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Painting of sliced butter given to O’Connell as a gift from classmates after she graduated from Le Cordon Bleu Academy. Photo Credit: Matt Mills McKnight

After finishing school O’Connell started her working tour as a pastry chef and baker around some of the city’s best bakeries. “I did my externship and worked briefly at Columbia City Bakery doing breads, I then worked at a few others around the city and finished my baking tour at Madison Park Bakery for two years.

“I heard the word ‘no’ more often than I’d care to admit,” Amy explains of the initial challenges of finding a place in the Emerald City to open Beach Bakery. “Food service can be a risky industry, not many want to lend you money.”

But she has been ecstatic with the reception the community has given her so far.

“Working in this industry I know I can’t always afford a cup of coffee and a scone everyday,” says O’Connell, who believes sometimes people feel the financial pinch in South Seattle more than other parts of the city. “But it has just been awesome. People have been so welcoming, I’ve known so many people down here for so long and everyone has been so supportive–we’re doing well so far.”

 

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O’Connell shows off her work. Photo credit: Matt Mills McKnight

 

For more than three decades O’Connell has watched the ebb and flow of southeast Seattle first-hand, acknowledging that it has faced its fair share of adversity with violence and negative perceptions.

“The way that communities like this get better, is from people who come here, live here and run businesses here that try to make it a better place,” she says. O’Connell will also soon place a ‘Safe Place’ placard in her window, that will ensure anyone in distress can come to her bakery and the proper authorities will be called.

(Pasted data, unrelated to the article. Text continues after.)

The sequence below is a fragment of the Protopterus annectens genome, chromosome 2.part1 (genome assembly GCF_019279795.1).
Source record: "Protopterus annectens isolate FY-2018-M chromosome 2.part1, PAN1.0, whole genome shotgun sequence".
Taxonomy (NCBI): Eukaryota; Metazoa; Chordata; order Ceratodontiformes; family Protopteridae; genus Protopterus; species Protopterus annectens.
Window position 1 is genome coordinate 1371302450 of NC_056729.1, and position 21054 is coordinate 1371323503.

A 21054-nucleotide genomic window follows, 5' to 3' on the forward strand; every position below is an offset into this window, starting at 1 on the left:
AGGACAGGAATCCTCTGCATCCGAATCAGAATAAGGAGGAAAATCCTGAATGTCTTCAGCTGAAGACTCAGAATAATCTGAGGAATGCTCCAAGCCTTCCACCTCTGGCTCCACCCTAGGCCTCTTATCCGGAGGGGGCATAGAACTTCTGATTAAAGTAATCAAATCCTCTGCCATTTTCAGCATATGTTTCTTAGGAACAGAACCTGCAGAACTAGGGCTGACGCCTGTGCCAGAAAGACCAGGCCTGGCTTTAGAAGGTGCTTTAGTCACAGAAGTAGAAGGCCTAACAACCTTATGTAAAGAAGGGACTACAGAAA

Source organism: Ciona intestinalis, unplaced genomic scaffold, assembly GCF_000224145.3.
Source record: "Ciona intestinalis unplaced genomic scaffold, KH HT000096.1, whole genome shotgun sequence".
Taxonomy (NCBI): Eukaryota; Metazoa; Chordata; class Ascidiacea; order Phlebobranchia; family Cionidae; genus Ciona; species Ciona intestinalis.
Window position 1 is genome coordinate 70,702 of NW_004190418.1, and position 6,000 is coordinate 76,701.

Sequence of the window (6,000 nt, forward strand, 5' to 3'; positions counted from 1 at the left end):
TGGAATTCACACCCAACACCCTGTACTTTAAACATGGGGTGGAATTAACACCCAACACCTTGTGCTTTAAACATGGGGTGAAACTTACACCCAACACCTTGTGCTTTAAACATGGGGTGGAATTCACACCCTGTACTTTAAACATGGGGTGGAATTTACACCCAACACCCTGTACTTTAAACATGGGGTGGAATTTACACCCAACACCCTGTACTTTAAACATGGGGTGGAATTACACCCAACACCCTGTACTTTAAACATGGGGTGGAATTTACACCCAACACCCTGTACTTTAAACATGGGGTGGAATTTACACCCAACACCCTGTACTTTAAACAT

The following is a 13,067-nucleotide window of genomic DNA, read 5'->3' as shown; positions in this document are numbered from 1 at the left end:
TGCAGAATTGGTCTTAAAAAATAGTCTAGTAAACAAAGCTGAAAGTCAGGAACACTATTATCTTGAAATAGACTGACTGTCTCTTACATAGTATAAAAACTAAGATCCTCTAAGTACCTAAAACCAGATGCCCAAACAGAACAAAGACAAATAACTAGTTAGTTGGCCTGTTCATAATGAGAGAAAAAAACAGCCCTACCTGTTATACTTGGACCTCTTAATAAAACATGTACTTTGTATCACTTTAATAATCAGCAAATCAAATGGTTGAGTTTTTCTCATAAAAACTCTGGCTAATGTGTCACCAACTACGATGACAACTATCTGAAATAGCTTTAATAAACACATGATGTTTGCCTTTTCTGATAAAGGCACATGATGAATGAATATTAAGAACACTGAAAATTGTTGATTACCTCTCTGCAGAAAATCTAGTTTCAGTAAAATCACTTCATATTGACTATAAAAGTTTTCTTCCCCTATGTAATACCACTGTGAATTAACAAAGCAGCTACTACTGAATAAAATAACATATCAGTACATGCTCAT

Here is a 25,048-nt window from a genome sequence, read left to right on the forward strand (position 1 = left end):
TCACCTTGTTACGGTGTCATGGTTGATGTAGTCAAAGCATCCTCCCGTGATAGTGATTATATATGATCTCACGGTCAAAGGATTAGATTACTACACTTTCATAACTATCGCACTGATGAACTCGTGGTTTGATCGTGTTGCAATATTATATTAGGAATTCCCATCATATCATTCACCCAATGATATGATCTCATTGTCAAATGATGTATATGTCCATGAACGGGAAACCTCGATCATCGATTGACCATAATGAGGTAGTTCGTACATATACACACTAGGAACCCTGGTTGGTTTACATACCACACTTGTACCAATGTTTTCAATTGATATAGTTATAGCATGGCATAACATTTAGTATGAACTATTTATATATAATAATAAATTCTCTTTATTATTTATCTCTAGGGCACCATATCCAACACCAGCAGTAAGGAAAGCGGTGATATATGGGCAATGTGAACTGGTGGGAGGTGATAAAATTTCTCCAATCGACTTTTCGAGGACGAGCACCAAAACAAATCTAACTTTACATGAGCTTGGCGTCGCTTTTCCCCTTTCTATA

She wants to embrace her neighborhood’s diversity and bake pastries from countries from all over the world as well, some she mentioned include Latin America, Israel, Italy, Iran, as well as the tried-and-true classic french pastries–but she’s always open to suggestions to learn from other cultures.

The art on the walls will begin rotating later this year, sourced from local neighborhood artists and supporting local schools by hosting students’ work as well.

Amy believes that her late grandmother Geraldine would have been elated to learn of Beach Bakery’s existence, including her family recipes. “She would have been so excited, she would have loved this place,” said O’Connell.

 

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Fresh pastries from Beach Bakery.Photo credit: Matt Mills McKnight

 

If you see the signs strategically sitting in different areas along Seward Park Ave or other neighborhoods follow them to Beach Bakery and stop in to say hello to Amy and her team while you try a delectable baked delight. It’s quite possible you may see an old friend, or make a new one.

They can be found at  7820 Rainier Ave S, Seattle, WA 98118, and are open from 7am-4pm, Tuesday through Sunday.